The Work of the Upper Tribunal Lands Chamber

The Lands Chamber is a specialist tribunal responsible for determining many different types of dispute about land in England and Wales. As 1 of the 4 Chambers of the Upper Tribunal, it hears appeals from the decisions of specialist lower tribunals concerning land and property rights. It also determines cases which have not previously been considered by a lower tribunal, including claims for compensation for compulsory purchase of land or for damage caused by public works.

Cases heard in the Lands Chamber’s first instance jurisdictions often involve detailed expert evidence, frequently in multiple disciplines (including valuation, town planning, structural or mining engineering, quantity surveying, etc.). The more complex cases are determined by a panel comprising an Upper Tribunal Judge and an Upper Tribunal Member who is a Chartered Surveyor.


The Lands Chamber decides all appeals against decisions of the First-tier Tribunal (Property Chamber) in England and Wales, the Residential Property Tribunal in Wales, and the Leasehold Valuation Tribunal in Wales. These appeals cover cases about:

  • Leasehold enfranchisement including disputes about the price to be paid by leaseholders who want to acquire a new lease or the freehold of their house or block of flats;
  • Residential property obligations including rents payable by tenants under residential tenancies, service charges payable by leaseholders for repairs, insurance or other services provided by their landlord, the right for leaseholders to manage their own building or obtain the appointment of a manager, and appeals against determination that a tenant has committed a breach of covenant;
  • Housing standards including appeals against housing improvement notices served by local housing authorities, and financial penalties or rent repayment orders imposed for breaches of the law;
  • Land registration, including boundary disputes, adverse possession and property fraud;
  • Mobile homes, including appeals about pitch fees, utility costs, and park rules affecting homes on regulated sites
  • Agricultural land, including succession to agricultural tenancies.

Business rates

The Lands Chamber also determines appeals in cases about business rates. Local authorities depend on business rates as a vital source of revenue. All commercial property is valued at regular intervals by Valuation Officers, whose decisions are subject to appeal to the Valuation Tribunals for England and for Wales. Appeals from the Valuation Tribunals come to the Lands Chamber. These cases concern the value of many different types of property including shops, offices, factories, warehouses, hotels, sports stadiums, museums and power stations.


Disputes over the compensation payable to landowners whose land has been taken for public projects are resolved by the Upper Tribunal Lands Chamber. Without powers of compulsory purchase, large scale public infrastructure projects would not be achievable. Compensation is also available where the value of land has been affected by public works, such as a new road or airport runway, and for damage caused by mining subsidence, or by tree preservation. Claims for compensation are usually determined by a panel comprising an Upper Tribunal Judge and an Upper Tribunal Member (a Chartered Surveyor) and often involve complex issues of both law and valuation.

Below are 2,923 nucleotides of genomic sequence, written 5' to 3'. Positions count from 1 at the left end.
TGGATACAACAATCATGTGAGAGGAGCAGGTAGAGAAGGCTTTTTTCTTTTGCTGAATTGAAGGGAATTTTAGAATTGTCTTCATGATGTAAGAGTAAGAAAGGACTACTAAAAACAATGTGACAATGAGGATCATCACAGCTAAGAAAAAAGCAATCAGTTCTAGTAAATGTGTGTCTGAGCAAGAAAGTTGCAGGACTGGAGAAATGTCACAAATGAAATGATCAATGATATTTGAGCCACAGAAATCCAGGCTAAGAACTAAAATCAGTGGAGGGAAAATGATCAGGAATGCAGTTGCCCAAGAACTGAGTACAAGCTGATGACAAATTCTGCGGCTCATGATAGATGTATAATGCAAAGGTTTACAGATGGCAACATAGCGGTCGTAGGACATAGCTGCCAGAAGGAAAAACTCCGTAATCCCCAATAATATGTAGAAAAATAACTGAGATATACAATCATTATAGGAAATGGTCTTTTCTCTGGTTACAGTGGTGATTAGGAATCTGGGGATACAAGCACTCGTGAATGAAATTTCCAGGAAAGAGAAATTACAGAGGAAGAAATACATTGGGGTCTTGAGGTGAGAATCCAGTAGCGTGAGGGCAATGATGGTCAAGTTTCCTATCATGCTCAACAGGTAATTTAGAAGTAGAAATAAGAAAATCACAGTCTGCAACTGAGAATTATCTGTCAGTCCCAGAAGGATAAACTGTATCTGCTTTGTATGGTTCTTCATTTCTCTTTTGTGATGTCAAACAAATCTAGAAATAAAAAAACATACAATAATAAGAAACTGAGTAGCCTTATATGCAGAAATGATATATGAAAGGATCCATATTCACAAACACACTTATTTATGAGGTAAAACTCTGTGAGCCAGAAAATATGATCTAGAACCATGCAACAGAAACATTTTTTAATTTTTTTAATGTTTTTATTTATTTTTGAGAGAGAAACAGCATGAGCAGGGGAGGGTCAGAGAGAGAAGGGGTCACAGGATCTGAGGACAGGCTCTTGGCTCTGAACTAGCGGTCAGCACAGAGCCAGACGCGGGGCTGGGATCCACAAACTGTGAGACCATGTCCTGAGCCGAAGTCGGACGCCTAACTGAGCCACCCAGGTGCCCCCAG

The Lands Chamber is responsible for determining disputes under the new Electronic Communications Code which commenced in 2017. In 2016 it was estimated that UK telecommunications operators occupied more than 22,000 sites for masts, dishes and other equipment. A rapid expansion of telecommunications infrastructure to provide wider access for homes and businesses to full-fibre broadband networks is proposed to be achieved by the installation of apparatus at new sites and by giving operators greater rights over existing sites. Where operators are unable to agree terms with the owners of proposed new sites or the landlords of existing sites, the resulting disputes are initially referred to the Lands Chamber. Where a case raises an issue of principle about the new Code which has not previously been decided it will remain in the Lands Chamber for determination; other cases are transferred to the First-tier Tribunal, Property Chamber. More than 450 references under the new Code have been received since 2018.

Restrictive covenants

Where the use of land is restricted by covenants entered into by previous buyers and sellers of the land the Lands Chamber has power to release or modify the restriction and, in appropriate cases, to award compensation for any diminution in the value of land belonging to an objector. Changes in a locality may have made a restriction obsolete, or it may no longer secure any real benefit for the person entitled to enforce it, yet it may continue to prevent development of the land from taking place. In such case the Lands Chamber is required to consider the views of objectors and to determine whether the statutory conditions for a proposed release or modification are met.


Disputes over the valuation of land or buildings for Capital Gains Tax or Inheritance Tax purposes are referred to the Lands Chamber by Tax Tribunals.